So were hedge funds that bad in 2008?

By: ispeculatornew
Date posted: 01.16.2009 (4:00 am) | Write a Comment  (4 Comments)

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Today, we finally received the final numbers, the returns for the most known hedge fund index, the Credit Suisse/Tremont index that tracks over 5000 index funds. And the December returns came in basically flat as the index returned -0,03% which brings us to a total of -19,07% for the 2008 calendar year. Bad or not?

First off, just to clarify since hedge fund is such a large category, only 2 categories came out with positive returns in 2008. You will easily guess the first one:

Dedicated short bias 14,87%

Can you imagine that these funds almost disapeared in the past decade as consistent positive returns since 2001 have made life very difficult for funds that are “short” market. But investors that diversified here will be very happy with their returns.

The second category is:

Managed Futures 18,33%

These funds made solid profits from the very high volatility but also enjoyed numerous trends. Think about a fund that was long oil for a while and when the trend reversed set thgemselves short. That trade alone can make a year don’t you think?

But of couse, there are some less “solid” performances! And coming in last was Equity Market Neutral which is surprising given the fact that these funds should not be affected as much with declining markets like we saw in 2008. But irrational price movements during the year certainly hurt stock pickers…so here it goes:

Equity Market Neutral: -40,32%

Ouch! But in fact, the return is not that bad. Of course, like any investment, you have to compare. Let’s compare the total return of hedge funds, -19,07% to the return of the S&P 500, which was -38,49%! True, hedge funds did not return what they have promised for years, absolute returns (positive returns in each year no matter how the market reacts), but it did still outperform the general equity markets and in that sense, it’s easy to argue once more the power of diversification and investors that had diverisifiction across asset classes probably did much better in 2008 than others. Obviously, the best portfolio for 2008 would have been a cash portfolio or invested in government TBills, but few if any analysts would have predicted such a fate.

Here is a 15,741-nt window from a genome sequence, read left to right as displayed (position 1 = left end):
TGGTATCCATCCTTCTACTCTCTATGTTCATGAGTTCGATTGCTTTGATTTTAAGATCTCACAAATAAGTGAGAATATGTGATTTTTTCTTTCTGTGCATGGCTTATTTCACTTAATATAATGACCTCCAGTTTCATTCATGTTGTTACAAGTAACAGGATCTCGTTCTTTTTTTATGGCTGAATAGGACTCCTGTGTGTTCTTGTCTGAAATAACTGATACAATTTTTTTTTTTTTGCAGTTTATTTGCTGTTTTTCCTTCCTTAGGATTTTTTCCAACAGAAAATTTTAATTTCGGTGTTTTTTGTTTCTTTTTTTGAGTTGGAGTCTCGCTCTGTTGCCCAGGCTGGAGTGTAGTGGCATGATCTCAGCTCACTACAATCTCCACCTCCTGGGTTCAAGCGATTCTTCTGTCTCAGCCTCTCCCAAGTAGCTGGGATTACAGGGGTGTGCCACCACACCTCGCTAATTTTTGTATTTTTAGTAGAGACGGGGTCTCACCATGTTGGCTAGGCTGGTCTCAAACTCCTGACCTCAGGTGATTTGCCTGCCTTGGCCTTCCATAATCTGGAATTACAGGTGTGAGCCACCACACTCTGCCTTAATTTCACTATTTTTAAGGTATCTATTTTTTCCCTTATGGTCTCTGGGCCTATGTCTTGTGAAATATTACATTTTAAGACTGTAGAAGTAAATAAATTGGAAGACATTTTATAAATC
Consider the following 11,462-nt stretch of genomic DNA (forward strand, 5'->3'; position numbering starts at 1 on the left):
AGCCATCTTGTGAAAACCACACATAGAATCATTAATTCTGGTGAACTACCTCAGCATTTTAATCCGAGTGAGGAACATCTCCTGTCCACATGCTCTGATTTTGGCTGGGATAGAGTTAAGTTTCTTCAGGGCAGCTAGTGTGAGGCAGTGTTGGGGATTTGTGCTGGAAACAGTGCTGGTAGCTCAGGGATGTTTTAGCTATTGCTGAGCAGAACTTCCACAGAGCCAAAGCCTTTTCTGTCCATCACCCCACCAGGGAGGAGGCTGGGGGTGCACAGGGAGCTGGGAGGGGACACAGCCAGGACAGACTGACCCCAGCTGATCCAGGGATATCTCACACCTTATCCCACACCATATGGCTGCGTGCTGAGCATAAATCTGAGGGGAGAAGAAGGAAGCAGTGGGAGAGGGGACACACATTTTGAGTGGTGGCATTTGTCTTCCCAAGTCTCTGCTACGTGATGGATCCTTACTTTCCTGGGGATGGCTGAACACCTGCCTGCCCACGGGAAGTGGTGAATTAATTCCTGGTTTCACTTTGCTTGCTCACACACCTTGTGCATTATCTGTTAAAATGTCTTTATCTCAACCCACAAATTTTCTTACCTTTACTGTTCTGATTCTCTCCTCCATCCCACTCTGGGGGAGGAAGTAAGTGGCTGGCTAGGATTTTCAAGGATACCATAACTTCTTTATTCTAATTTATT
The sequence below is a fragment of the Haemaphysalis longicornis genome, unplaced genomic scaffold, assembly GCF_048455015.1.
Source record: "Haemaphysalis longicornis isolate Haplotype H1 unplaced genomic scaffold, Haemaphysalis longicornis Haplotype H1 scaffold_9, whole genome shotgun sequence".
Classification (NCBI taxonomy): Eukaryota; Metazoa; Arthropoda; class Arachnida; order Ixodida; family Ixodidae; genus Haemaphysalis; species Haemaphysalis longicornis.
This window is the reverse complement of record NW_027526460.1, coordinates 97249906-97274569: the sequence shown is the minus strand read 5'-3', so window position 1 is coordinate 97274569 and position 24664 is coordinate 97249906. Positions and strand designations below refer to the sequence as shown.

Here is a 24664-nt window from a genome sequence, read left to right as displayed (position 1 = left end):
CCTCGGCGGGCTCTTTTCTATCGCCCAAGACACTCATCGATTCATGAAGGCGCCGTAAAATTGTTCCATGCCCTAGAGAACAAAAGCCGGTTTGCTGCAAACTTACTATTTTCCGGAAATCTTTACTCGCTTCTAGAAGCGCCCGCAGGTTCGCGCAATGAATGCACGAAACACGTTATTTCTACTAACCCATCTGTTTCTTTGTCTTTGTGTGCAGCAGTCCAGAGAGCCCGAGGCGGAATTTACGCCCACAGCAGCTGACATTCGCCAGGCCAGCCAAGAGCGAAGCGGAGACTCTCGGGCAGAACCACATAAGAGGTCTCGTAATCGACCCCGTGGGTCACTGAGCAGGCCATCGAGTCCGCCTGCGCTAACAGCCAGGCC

However, there is also another important part of the story that is the much documented and discussed Madoff fraud, which hurt the hedge fund index by creating some terrible returns (-100%) for some and highlighting a risk that has been underestimated by many hedge fund investors. Since these entities are subject to little regulation from regulators, due dilligence becomes very important and many investors have thus decided to withdraw funds from hedge funds even if returns were up to expectations.

Because of that, we expect many changes in the industry over the next few years in the financial markets, in how some products such as credit default swaps are traded but also in the regulations that hedge funds must comply with…

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4 Comments

  1. Comment by Praveen — January 16, 2009 @ 9:52 am

    The only thing to be wary about hedge fund indexes is survivorship bias.

    The Credit Suisse/Tremont Hedge Fund Index says:

    “In order to minimize survivorship bias, funds are not excluded until they liquidate or fail to meet the reporting requirements.”

    So, it minimizes it, but it is still there.

    In a market like we are experiencing, we don’t know how many hedge funds started off on the index, and then stopped reporting or liquidated.

    What if 8-10% of the funds on the index at the beginning of the year stop reporting, and they finished worse than 19.07%?

    So, a hedge fund investor, on average, could have experienced a worse return.

  2. Pingback by Hedge Funds - Mutual Funds For The Super Rich — January 19, 2009 @ 2:44 pm

    […] Intelligent Speculator Let’s compare the total return of hedge funds, -19,07% to the return of the S&P 500, which was -38,49%! […]

  3. Comment by the weakonomist — January 21, 2009 @ 9:48 pm

    The thing about hedge funds in 2008 is that we learned “hedge” means squat. 10x leveraged sub-prime loans are not hedging against anything. A hedge fund should be like insurance, works in the good and the bad.

    What we now think of as hedge funds should simply be ditch funds. The hedge fund brand is tainted, so now we need a new name.

  4. Comment by admin — January 22, 2009 @ 7:15 pm

    Hmm well yes, hedge funds are probably not the right name, that is how they started, but most categories I would do not pretend to hedge against anything. Long/short and market neutral funds would…but a emerging markets fund would generally be long only… not sure we need to change the name though?

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